It's heavy for most recreational activities, but it might be great for expeditions. If it could be made very durable, it could be beneficial for superdeep cave exploration. In such environments there is no light, but often there is rushing wind and water. There is also a critical need for power to keep lights running. While charged batteries can also be brought in from the surface, they have a limited lifespan in the cave, and an expedition therefore needs a continuous supply of fresh batteries to continue.

TrispusAttucks 7 days ago

How does this compare to a micro solar panel?

  • pg_bot 7 days ago

    The economics don't make sense to me. You can get a solar panel and portable power station for less cost today for similar or better power output. The only benefit here is that this will work in the dark, but even then I'd rather just put more money into battery storage. Combine that with the fact that this is a kickstarter and not a product sitting on store shelves, and that small wind turbines generally don't make much sense due to the laws of physics with regard to efficient power production. Hard pass.

  • maxerickson 7 days ago

    I guess you would often get closer to the true output of the 20+W solar panels, at least during summer daytime.

    I haven't done extended hiking or similar, but I expect "phone off" (and maybe a usb battery) is pretty competitive as a solution, with charging when it happens to be available.

    • conk 7 days ago

      I’ve done a lot of backpacking and tried various approaches inluding solar panels but I’ve settled on bringing a good 10,000mah rechargeable usb battery pack. With this I can keep my garmen inreach mini, iPhone and headlamp charged for 5-6 days on the trail with a battery that weighs 6oz.

  • im3w1l 7 days ago

    It's nicer to hike on a sunny day than a windy day.

adrianN 7 days ago

It probably makes more sense to carry three pounds of batteries. Small wind turbines that are close to the ground hardly produce any power. Or two pounds of batteries and a small solar panel.

  • gorgoiler 7 days ago

    I seem to recall off the shelf turbines are available that you erect and guy, on long whip fishing pole like devices, to get them a few feet higher up.

ck2 7 days ago

Aren't there physics tricks that could be used like Bernoulli and Venturi effects for a reverse mini dyson-fan as generator?

  • ghostly_s 7 days ago

    You are aware a Dyson fan is just a conventional fan with a futuristic-looking duct attached?

hadlock 7 days ago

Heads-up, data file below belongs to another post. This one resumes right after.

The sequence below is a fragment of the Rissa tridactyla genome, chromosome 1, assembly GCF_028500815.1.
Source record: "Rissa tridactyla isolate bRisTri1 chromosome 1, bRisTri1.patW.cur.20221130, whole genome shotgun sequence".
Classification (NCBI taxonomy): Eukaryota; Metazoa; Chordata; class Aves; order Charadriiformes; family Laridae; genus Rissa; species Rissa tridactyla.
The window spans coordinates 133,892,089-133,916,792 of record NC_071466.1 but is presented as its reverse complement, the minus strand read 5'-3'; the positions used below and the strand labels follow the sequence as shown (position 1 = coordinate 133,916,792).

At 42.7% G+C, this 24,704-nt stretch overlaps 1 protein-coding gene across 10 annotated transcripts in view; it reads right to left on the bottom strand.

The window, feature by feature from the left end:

"will provide power at wind speeds from 8 to 28 miles per hour"

Neat idea but unless you are within 3 miles of the coast you're unlikely to see wind speeds above 6mph in your area for any sustained period of time.

  • MetallicCloud 7 days ago

    Really? I'm in Boulder, CO and we often have days of continuous strong winds. We're nowhere near a coast.

    • micromacrofoot 7 days ago

      yeah because you're way up a mountain!

      • oh_sigh 7 days ago

        Another boulderite checking in... Boulder is right on the foothills and mostly on the plains, not the can just get to a mountain within 10 minutes.

        • tejtm 7 days ago

          sea level checking in, err Boulder you are nigh a mile high. It would take more than 10 minutes to fly off the mountain you are already on.

          • oh_sigh 7 days ago

            So you consider Kansas a mountain then? Interesting...

        • morcheeba 7 days ago

          Let's test it at the NREL National Wind Technology Center!

      • gorgoiler 7 days ago

        North Dakota has entered the chat.

        Windiness, as you say, is indeed correlated with exposure. The top three ways of exposing oneself are: ocean (or the next best thing for land lubbers: coast next to ocean), mountain, and wide open space.

  • regularfry 6 days ago

    In Olympic recurve archery, as a rough rule of thumb I found that wind speeds were very easy to compensate for when they were in the single digits, hard when less than 20mph, and virtually impossible higher than that.

    I live about 100 miles from the coast, and the number of days I can remember having an easy time of it is of the order of five in a given year.

  • seizethegdgap 7 days ago

    Wyoming, the Dakotas, Montana, Colorado, Iowa, Minnesota, and Texas say "Hi".

    • hadlock 3 days ago

      Ok you buy the thing and see if it's practical for your lifestyle and let me know how that goes for you. At no point in the last 30 years did we not have the technology to build this device, nor is it a novel concept. Look around and see how popular they are, and wonder why.

  • spaetzleesser 7 days ago

    Come to Albuquerque and you’ll see a lot of wind.